U.S. Sens. Marco Rubio, R-Fla., and Steve Daines, R-Mont., sent a letter bashing U.S. Department of Veterans Affairs Secretary Denis McDonough “for announcing the VA will ignore important provisions of the VA Accountability and Whistleblower Protection Act that require the agency to hold bad employees accountable.”
Rubio’s office weighed in on the letter this week.
“Our nation’s veterans deserve exceptional care and service when they seek assistance from the VA. In 2017, the bipartisan VA Accountability and Whistleblower Protection Act was enacted to hold the VA accountable to ensure its employees continue to provide our veterans with the best experience,” Rubio’s office noted.
“As we conduct oversight, it is our job to ensure veterans receive the best experience possible at the VA, and we expect that the VA will put veterans first during all decisions about employee management,” said Rubio.
The letter is below.
Dear Secretary McDonough:
We write with concern that, starting April 3, the U.S. Department of Veterans Affairs (VA) will begin to disregard current law under the VA Accountability and Whistleblower Protection Act of 2017 (P.L. 115-41). This bipartisan law protects whistleblowers at the VA and provides the Secretary with the authority to hold bad VA employees accountable by allowing the dismissal of employees for poor performance or misconduct. Our nation’s veterans deserve only the best and most qualified employees serving them when they seek assistance from the VA. We are concerned that the VA is making excuses for employees’ poor performance and putting bureaucratic interests ahead of veterans’ well-being.
As we have said countless times, more often than not, VA facilities are staffed by exceptional employees, who have nobly chosen to pursue a career dedicated to our nation’s heroes. Many VA employees are veterans themselves, which speaks to the selfless testament of their service to our nation. The VA Accountability and Whistleblower Protection Act stemmed from concerns that we had heard that the VA did not have the authority to hold the small portion of bad employees accountable for their actions. These employees have criminal records, stole medication from VA facilities, or have done other egregious actions that suggest they are unfit to work for the VA, and to serve our veterans, their caregivers, and families. Yet, the VA was stuck in lengthy disciplinary actions that are costly to the taxpayer, and there was need for reform leading to this landmark law.
During consideration of the VA Accountability and Whistleblower Protection Act, then- Secretary David Shulkin stated that the VA lacked the authorities needed to punish bad employees, and the VA needed a “new set of tools” to do right by veterans. He stated that new authorities are “necessary” in order to serve our country’s veterans. This law was not some partisan play to punish the VA, its employees, or veterans. It’s the exact opposite. This law was crafted with support of several veterans’ service organizations, from feedback and work with the VA and passed both chambers overwhelmingly. The law cuts the bureaucratic red tape to ensure that the VA does the right thing, holds its employees to the highest standards and removes those who do not put the needs and wellbeing of veterans at the center of their work.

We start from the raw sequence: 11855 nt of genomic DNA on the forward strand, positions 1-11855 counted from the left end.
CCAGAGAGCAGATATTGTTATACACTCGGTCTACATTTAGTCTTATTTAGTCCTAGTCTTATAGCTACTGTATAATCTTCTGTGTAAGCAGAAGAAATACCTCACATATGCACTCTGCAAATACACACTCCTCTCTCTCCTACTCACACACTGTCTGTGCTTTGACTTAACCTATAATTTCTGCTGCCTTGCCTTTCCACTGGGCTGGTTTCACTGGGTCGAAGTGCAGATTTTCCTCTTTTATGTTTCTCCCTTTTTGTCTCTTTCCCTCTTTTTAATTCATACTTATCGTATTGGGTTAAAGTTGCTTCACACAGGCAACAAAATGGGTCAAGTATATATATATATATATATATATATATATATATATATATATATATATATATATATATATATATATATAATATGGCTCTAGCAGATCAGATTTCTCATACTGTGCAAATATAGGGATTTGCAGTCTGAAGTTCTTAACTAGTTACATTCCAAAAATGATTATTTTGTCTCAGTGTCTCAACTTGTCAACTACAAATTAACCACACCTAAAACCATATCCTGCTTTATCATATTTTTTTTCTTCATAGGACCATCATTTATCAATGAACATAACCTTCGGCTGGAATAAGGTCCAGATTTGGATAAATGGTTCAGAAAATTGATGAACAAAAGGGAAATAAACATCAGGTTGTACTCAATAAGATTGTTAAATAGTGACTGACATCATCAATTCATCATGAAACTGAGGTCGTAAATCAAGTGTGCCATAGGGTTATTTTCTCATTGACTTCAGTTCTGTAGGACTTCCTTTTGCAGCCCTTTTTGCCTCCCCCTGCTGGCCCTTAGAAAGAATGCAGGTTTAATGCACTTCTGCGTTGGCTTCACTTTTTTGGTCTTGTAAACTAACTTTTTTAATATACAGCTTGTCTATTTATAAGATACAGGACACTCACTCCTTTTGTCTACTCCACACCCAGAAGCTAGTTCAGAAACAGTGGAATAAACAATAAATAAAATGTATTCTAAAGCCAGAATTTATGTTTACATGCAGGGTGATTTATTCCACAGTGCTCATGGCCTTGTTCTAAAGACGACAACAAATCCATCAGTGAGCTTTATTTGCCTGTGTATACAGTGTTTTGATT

What is most concerning about the VA’s move is that recent reporting suggests that the VA will rely on authorities in place prior to enactment of VA Accountability and Whistleblower Protection Act. The bipartisan consensus in 2017, and the VA’s own view of the issue, was that the VA did not have authorities needed to ensure that bad employees could be held accountable for their actions. As we conduct oversight, it is our job to ensure veterans receive the best experience possible at the VA, and we expect that the VA will put veterans first during all decisions about employee management.
To that end, we request the following information:
1. What authorities does the VA believe is sufficient for ensuring that bad employees can swiftly be removed from their position if they are deemed to not be acting in the best interest of veterans in their role?
2. What factors led to VA’s decision to no longer abide by the VA Accountability and Whistleblower Protection Act?
3. Will previously terminated employees be allowed to return to working at the VA? If so, how did the VA deem that they are suited to return to their role?
4. As the VA has promised to hold employees accountable, what authorities will the VA need following the April 3 cessation in order to do this?
Thank you for your attention to this matter. We look forward to your prompt response.
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